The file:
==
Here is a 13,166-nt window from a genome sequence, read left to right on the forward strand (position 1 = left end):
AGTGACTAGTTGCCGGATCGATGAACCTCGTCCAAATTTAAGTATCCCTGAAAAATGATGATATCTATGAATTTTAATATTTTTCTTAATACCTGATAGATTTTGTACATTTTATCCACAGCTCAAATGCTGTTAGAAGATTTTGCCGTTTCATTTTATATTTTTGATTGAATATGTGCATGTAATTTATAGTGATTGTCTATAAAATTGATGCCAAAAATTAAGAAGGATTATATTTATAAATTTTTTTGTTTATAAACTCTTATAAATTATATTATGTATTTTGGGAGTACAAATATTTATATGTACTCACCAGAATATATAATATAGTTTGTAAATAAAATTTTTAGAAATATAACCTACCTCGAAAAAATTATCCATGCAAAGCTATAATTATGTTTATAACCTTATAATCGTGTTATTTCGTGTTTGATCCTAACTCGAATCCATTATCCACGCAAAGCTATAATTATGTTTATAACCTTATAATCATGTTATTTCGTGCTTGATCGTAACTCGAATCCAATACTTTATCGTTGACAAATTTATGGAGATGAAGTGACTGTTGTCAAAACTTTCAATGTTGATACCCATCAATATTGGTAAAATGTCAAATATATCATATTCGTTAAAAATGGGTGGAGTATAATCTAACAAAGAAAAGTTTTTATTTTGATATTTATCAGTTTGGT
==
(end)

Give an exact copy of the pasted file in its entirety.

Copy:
Here is a 13,166-nt window from a genome sequence, read left to right on the forward strand (position 1 = left end):
AGTGACTAGTTGCCGGATCGATGAACCTCGTCCAAATTTAAGTATCCCTGAAAAATGATGATATCTATGAATTTTAATATTTTTCTTAATACCTGATAGATTTTGTACATTTTATCCACAGCTCAAATGCTGTTAGAAGATTTTGCCGTTTCATTTTATATTTTTGATTGAATATGTGCATGTAATTTATAGTGATTGTCTATAAAATTGATGCCAAAAATTAAGAAGGATTATATTTATAAATTTTTTTGTTTATAAACTCTTATAAATTATATTATGTATTTTGGGAGTACAAATATTTATATGTACTCACCAGAATATATAATATAGTTTGTAAATAAAATTTTTAGAAATATAACCTACCTCGAAAAAATTATCCATGCAAAGCTATAATTATGTTTATAACCTTATAATCGTGTTATTTCGTGTTTGATCCTAACTCGAATCCATTATCCACGCAAAGCTATAATTATGTTTATAACCTTATAATCATGTTATTTCGTGCTTGATCGTAACTCGAATCCAATACTTTATCGTTGACAAATTTATGGAGATGAAGTGACTGTTGTCAAAACTTTCAATGTTGATACCCATCAATATTGGTAAAATGTCAAATATATCATATTCGTTAAAAATGGGTGGAGTATAATCTAACAAAGAAAAGTTTTTATTTTGATATTTATCAGTTTGGT